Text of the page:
Neal_CottsThe bullpen will probably be the last area of the roster that Red Sox General Manager Ben Cherington adds to this offseason. The team currently employes five arms that one can consider shoe-in’s for the 2015 relief core, which leave two more spots up for grabs. The third year GM has acknowledged the teams plethora of internal options at both the minor league and major league level, but admitted his desire to acquire an arm externally.

The Sox currently have 4 right-handers in their pen and one southpaw, which leads one to believe that at least one of the potential relief additions will throw from the left side. Internally, Tommy Layne did a fine job in 30 appearances last season, touting a 0.95 ERA over 19 innings of work. However, if the team decides to look outside the organization, the free agent market holds a few interesting left-handed options.

Veteran southpaws Neal Cotts and Joe Beimel are two names that could peak Boston’s interest on the open market.

Cotts, 34, endured a mediocre 2014 season as a member of the Texas Rangers, posting a 4.32 ERA and a 3.58 FIP in over 60 innings of work. However, the Illinois native is just a year removed from his best season in the majors, tossing over 50 innings and posting a 1.11 ERA. When he’s right, Cotts has the ability to retire both lefties and righties, which is similar to current Boston southpaw Craig Breslow.

Joe Beimel, who hadn’t pitched since 2011 due to Tommy John surgery, enjoyed a productive first season back as a member of the Seattle Mariners in 2014. After starting the season is triple-A, the 38-year old returned to the majors and posted an ERA of 2.20 in 48 innings of work. Beimel, who was never known as a hard thrower, also managed to maintain his mid-to-high 80’s velocity on all of his pitches post-Tommy John.

While a trade is always possible, they’re also extremely hard to predict, especially for a reliever. But just to give some food for though, could Oakland Athletics lefty Sean Doolittle be available? Sure the A’s just inked him to a 5 year, $10.5 million extension last season, but the teams recent fire sale makes anything possible. The 28-year old lefty would be one hell of a replacement for Andrew Miller, and would give Boston the strikeout thrower that the pen desperately needs. Last season, serving as the closer for Oakland, Doolittle posed a 37.7% strikeout percentage, which ranked seventh among qualified major league relievers. Moreover, Doolittle could either be seen as the heir apparent for the 40-year old Koji Uehara, or could be immediately inserted into the closers spot.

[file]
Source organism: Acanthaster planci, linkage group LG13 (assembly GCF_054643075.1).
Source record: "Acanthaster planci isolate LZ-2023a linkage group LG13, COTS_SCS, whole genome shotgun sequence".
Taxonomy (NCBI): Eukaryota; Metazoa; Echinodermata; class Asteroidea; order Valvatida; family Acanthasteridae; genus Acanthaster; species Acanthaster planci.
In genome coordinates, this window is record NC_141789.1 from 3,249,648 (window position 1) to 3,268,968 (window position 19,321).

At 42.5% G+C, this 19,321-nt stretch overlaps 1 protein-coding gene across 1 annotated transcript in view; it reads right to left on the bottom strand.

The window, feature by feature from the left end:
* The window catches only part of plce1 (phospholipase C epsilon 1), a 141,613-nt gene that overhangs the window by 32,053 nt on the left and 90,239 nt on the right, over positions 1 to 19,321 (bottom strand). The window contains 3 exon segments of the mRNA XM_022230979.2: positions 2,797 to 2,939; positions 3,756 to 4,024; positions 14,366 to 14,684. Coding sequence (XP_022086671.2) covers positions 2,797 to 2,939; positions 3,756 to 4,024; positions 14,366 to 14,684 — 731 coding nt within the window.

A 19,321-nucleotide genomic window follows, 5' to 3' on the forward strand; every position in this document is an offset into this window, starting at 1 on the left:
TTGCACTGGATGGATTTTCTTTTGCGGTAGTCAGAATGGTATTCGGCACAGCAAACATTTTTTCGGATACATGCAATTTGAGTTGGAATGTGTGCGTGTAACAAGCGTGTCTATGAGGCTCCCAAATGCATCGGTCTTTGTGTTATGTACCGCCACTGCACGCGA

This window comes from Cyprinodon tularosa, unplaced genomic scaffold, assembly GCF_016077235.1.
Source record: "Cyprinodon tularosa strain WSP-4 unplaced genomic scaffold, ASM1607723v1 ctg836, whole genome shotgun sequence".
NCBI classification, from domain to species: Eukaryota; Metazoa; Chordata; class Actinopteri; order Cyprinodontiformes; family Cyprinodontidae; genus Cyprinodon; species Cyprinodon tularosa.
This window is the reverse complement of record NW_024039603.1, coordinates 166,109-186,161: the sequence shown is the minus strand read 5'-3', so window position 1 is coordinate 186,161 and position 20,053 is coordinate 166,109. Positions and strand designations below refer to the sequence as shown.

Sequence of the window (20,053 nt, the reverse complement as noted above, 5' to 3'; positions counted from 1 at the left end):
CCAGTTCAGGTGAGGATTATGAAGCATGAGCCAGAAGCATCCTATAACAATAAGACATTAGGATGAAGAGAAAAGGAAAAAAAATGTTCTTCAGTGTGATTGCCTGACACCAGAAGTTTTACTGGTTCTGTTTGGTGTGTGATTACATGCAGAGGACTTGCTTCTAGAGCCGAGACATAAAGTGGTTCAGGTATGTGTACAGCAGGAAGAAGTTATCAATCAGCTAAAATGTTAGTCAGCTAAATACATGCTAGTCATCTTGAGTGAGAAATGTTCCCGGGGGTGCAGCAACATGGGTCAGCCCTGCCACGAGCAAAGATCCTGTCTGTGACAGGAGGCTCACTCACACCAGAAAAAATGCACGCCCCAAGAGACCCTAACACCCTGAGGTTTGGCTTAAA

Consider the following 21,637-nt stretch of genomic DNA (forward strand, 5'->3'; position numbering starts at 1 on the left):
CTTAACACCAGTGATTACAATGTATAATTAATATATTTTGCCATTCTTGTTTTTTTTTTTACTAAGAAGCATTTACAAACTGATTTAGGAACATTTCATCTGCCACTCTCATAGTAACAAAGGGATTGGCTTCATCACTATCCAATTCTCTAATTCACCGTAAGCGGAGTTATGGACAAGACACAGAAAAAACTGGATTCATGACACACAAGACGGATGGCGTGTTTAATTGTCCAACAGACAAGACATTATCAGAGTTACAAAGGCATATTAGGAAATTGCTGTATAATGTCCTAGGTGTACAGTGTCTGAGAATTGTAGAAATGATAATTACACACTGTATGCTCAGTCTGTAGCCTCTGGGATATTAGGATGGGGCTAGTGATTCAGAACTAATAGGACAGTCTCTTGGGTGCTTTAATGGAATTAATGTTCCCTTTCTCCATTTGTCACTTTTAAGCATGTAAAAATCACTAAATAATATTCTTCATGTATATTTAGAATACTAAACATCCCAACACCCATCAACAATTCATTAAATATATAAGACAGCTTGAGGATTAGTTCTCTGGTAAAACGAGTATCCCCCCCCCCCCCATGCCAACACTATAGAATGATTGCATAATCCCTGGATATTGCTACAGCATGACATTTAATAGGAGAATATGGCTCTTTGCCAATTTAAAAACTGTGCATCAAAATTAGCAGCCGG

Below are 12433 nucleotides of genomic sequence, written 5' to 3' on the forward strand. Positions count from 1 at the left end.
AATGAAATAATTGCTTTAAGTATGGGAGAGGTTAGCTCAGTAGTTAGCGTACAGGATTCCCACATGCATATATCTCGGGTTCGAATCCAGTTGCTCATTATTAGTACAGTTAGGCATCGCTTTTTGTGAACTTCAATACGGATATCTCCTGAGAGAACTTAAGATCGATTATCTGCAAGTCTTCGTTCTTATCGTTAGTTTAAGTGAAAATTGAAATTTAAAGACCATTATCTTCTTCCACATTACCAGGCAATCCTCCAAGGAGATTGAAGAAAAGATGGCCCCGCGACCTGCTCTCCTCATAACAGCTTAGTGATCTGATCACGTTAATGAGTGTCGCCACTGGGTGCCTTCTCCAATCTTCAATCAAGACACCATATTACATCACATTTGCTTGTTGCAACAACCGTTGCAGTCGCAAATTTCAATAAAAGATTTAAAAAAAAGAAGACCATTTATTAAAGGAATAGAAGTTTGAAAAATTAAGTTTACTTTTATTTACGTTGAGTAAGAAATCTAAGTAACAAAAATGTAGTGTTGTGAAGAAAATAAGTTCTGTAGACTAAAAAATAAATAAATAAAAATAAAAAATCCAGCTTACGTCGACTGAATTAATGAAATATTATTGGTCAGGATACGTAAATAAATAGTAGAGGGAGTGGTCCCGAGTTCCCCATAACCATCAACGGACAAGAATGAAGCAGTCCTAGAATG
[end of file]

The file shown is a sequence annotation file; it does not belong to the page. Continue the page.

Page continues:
Whether the Red Sox take a flier on a lefty like Cotts or Biemel, or make tries and make a splash for a big pen piece, we will most likely see the team grab a new lefty before the offseason is out. While Craig Breslow can be a reliable lefty, the jury is still out on whether Tommy Layne can go a full season with consistent numbers. That’s not to say that Cotts and Biemel are without a doubt reliable arms, but adding one could make for a Spring Training battle come April.

  • The 2014 season didn’t have many memorable moments, but the emergence of Brock Holt was one of the few silver linings. The 26-year old took Red Sox Nation by storm after being called up from triple-A in the early goings of 2014. Holt proceeded to play every position on the field except catcher and pitcher, and finished the year with a .281/.331/.381 slash in 106 games. While Holt’s rookie season ended early thanks to a concussion, the Texas native has emerged into a unique utility player, and should assume a spot on Boston’s bench in 2015. (Amid uncertainty, Holt ready for anything)
  • Stephen Drew, who hit just .162 with a .237 on-base percentage in 2014, is reportedly looking for a $10 million deal. While the 30-year old shortstop is undoubtedly the lesser of four evils on the late offseason shortstop market, Drew’s agent Scott Boras might not even be able to convince a team to shell out that kind of commitment. (Stephen Drew seeking $10 million contract)
  • Of the three players on the 2015 Hall of Fame Ballot that could go into Cooperstown wearing a Red Sox cap, Pedro Martinez probably has the best shot entering the hallowed halls. Despite the Hall of Fame purists that purposefully leave deserving players off their ballot in their first year, Martinez’ should have enough support to jettison him into Cooperstown. Over his career, the 18 year veteran collected three Cy Young awards, and dominated the league clean during the steroid ear. (Hall of Fame 2015 profile: Pedro Martinez)
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